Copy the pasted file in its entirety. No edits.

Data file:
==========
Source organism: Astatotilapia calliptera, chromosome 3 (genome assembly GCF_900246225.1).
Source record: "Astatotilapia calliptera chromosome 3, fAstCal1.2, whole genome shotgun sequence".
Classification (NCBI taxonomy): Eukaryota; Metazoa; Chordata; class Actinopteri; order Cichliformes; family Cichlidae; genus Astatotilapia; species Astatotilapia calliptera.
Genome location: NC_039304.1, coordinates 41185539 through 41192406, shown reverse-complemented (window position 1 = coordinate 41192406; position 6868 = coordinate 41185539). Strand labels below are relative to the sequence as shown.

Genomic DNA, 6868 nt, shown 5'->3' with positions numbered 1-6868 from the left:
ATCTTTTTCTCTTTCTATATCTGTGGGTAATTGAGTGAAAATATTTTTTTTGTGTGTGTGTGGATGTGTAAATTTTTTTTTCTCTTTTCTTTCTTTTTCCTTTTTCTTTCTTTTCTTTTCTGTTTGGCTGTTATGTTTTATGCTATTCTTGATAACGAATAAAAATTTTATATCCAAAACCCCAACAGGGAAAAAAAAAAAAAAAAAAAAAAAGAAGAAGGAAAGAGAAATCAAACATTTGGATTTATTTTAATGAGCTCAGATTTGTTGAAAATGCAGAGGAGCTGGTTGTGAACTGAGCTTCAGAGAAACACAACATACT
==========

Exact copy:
Source organism: Astatotilapia calliptera, chromosome 3 (genome assembly GCF_900246225.1).
Source record: "Astatotilapia calliptera chromosome 3, fAstCal1.2, whole genome shotgun sequence".
Classification (NCBI taxonomy): Eukaryota; Metazoa; Chordata; class Actinopteri; order Cichliformes; family Cichlidae; genus Astatotilapia; species Astatotilapia calliptera.
Genome location: NC_039304.1, coordinates 41185539 through 41192406, shown reverse-complemented (window position 1 = coordinate 41192406; position 6868 = coordinate 41185539). Strand labels below are relative to the sequence as shown.

Genomic DNA, 6868 nt, shown 5'->3' with positions numbered 1-6868 from the left:
ATCTTTTTCTCTTTCTATATCTGTGGGTAATTGAGTGAAAATATTTTTTTTGTGTGTGTGTGGATGTGTAAATTTTTTTTTCTCTTTTCTTTCTTTTTCCTTTTTCTTTCTTTTCTTTTCTGTTTGGCTGTTATGTTTTATGCTATTCTTGATAACGAATAAAAATTTTATATCCAAAACCCCAACAGGGAAAAAAAAAAAAAAAAAAAAAAAGAAGAAGGAAAGAGAAATCAAACATTTGGATTTATTTTAATGAGCTCAGATTTGTTGAAAATGCAGAGGAGCTGGTTGTGAACTGAGCTTCAGAGAAACACAACATACT